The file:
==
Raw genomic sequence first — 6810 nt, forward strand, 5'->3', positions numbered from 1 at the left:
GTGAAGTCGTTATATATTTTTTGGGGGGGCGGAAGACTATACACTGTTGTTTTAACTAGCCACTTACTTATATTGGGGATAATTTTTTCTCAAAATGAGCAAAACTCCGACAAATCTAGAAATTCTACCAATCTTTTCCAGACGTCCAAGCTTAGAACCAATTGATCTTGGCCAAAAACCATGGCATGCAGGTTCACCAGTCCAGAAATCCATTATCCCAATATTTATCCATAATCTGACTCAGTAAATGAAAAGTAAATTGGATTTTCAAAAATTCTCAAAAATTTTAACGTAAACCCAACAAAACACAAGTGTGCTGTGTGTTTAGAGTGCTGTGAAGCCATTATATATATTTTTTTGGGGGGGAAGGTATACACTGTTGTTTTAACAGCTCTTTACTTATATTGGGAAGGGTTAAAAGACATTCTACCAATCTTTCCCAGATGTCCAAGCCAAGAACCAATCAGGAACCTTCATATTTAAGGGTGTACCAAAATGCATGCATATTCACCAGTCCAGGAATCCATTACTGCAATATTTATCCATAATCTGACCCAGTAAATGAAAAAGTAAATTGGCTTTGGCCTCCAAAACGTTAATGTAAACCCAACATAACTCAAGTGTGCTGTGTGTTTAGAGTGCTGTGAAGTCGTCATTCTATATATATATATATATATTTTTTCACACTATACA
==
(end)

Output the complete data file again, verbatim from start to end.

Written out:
Raw genomic sequence first — 6810 nt, forward strand, 5'->3', positions numbered from 1 at the left:
GTGAAGTCGTTATATATTTTTTGGGGGGGCGGAAGACTATACACTGTTGTTTTAACTAGCCACTTACTTATATTGGGGATAATTTTTTCTCAAAATGAGCAAAACTCCGACAAATCTAGAAATTCTACCAATCTTTTCCAGACGTCCAAGCTTAGAACCAATTGATCTTGGCCAAAAACCATGGCATGCAGGTTCACCAGTCCAGAAATCCATTATCCCAATATTTATCCATAATCTGACTCAGTAAATGAAAAGTAAATTGGATTTTCAAAAATTCTCAAAAATTTTAACGTAAACCCAACAAAACACAAGTGTGCTGTGTGTTTAGAGTGCTGTGAAGCCATTATATATATTTTTTTGGGGGGGAAGGTATACACTGTTGTTTTAACAGCTCTTTACTTATATTGGGAAGGGTTAAAAGACATTCTACCAATCTTTCCCAGATGTCCAAGCCAAGAACCAATCAGGAACCTTCATATTTAAGGGTGTACCAAAATGCATGCATATTCACCAGTCCAGGAATCCATTACTGCAATATTTATCCATAATCTGACCCAGTAAATGAAAAAGTAAATTGGCTTTGGCCTCCAAAACGTTAATGTAAACCCAACATAACTCAAGTGTGCTGTGTGTTTAGAGTGCTGTGAAGTCGTCATTCTATATATATATATATATATTTTTTCACACTATACA